AM: The Ross MBA Admissions team values authenticity and depth in your essay. Your essays are a chance to highlight personal and professional strengths, goals, and skills that are not evident from your resume. To make the most of this opportunity, bring your genuine self to the essays by sharing your personal journey, experiences, and values. Avoid clichés and write about what truly drives you and has shaped your decision to pursue an MBA. Use the essays to demonstrate what sets you apart beyond your resume and test scores, highlighting impactful projects, community involvement, and personal achievements that reflect your unique contributions and potential.

We have three short answer essay questions to understand your fit with our MBA community. The first essay assesses your ability to thrive in our action-based learning environment and contribute to the learning experience. The second essay gives insight into who you are beyond your professional life, with four prompts to choose from to highlight your personal drivers and standout qualities. The third essay focuses on your short-term career goals and how Ross will help you achieve them. Additionally, the optional statement is your space to address any gaps, academic outliers, or other aspects of your background that need explanation.

Be concise and articulate, stick to the word limit, and thoroughly edit your essays for clarity and grammar. Having others proofread your work can provide valuable perspectives. Be transparent about your experiences, including setbacks, as this showcases resilience and a growth mindset, which are valued by the admissions committee. Avoid negative tones or strong opinions unrelated to your goals, and focus on presenting yourself positively and constructively.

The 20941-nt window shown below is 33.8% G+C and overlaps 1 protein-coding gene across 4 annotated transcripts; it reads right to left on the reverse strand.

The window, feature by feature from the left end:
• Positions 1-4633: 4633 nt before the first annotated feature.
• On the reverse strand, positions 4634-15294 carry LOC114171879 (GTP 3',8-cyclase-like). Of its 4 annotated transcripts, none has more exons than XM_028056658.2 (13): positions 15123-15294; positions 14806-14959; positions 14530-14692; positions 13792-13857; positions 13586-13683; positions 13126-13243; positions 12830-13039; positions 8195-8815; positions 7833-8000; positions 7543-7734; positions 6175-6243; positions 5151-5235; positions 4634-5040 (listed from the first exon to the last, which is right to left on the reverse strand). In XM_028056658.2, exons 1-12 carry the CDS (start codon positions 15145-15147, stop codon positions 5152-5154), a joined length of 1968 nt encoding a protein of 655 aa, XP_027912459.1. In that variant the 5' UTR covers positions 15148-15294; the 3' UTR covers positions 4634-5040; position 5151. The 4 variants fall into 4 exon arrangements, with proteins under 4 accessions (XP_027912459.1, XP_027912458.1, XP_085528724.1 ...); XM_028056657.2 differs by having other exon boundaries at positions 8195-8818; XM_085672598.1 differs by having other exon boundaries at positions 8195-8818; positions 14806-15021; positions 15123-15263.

To create compelling essays, clarify your short-term and long-term career goals and explain how an MBA from Ross will help you achieve them. Be specific. Highlight your unique achievements, skills, and experiences and how they will contribute to the MBA program. Prioritize quality over quantity and ensure your essays portray you in a positive light. By following these guidelines, you can present a clear, authentic, and holistic picture of who you are and how you will contribute to the Ross community.

CA: Could you tell us about your interview process? Approximately how many applicants do you interview? Who conducts the interview (students, admissions officers, alumni), and what is the nature of the interview (resume-based, application-based, behavioral)? Will your admissions interviews be in-person or virtual for the 2024-2025 admissions season?

AM: Our one-on-one interviews will continue to be conducted virtually by Michigan Ross MBA alumni and, on a few occasions, admissions staff. Interviews are “semi-blind,” meaning interviewers only see the applicant’s resume, not their full application. We conduct up to 2,500 interviews annually. Interview assignments are random and not based on past work experience or career interests, though we do prioritize time zones for scheduling convenience. Therefore, applicants should be prepared to discuss their professional experiences with someone who may have a different career path. 

CA: What is your testing policy? Do you offer exam waivers? Why or why not?

AM: We are requiring that all candidates either submit a standardized test score (GMAT, GRE, MCAT, LSAT, PCAT, or DAT) or evidence of academic readiness for the Michigan Ross Full-Time MBA as part of the admissions application through the Statement of Academic Readiness.